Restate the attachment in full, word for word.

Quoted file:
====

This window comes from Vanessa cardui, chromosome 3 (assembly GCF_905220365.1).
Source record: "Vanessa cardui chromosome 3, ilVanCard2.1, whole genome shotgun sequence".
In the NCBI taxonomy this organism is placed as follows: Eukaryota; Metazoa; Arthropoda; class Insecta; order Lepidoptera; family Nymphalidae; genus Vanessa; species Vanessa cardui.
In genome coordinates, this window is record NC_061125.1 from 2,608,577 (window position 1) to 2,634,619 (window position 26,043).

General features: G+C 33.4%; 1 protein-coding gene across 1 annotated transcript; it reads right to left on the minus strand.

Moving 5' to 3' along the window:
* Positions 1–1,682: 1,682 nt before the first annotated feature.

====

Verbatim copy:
This window comes from Vanessa cardui, chromosome 3 (assembly GCF_905220365.1).
Source record: "Vanessa cardui chromosome 3, ilVanCard2.1, whole genome shotgun sequence".
In the NCBI taxonomy this organism is placed as follows: Eukaryota; Metazoa; Arthropoda; class Insecta; order Lepidoptera; family Nymphalidae; genus Vanessa; species Vanessa cardui.
In genome coordinates, this window is record NC_061125.1 from 2,608,577 (window position 1) to 2,634,619 (window position 26,043).

General features: G+C 33.4%; 1 protein-coding gene across 1 annotated transcript; it reads right to left on the minus strand.

Moving 5' to 3' along the window:
* Positions 1–1,682: 1,682 nt before the first annotated feature.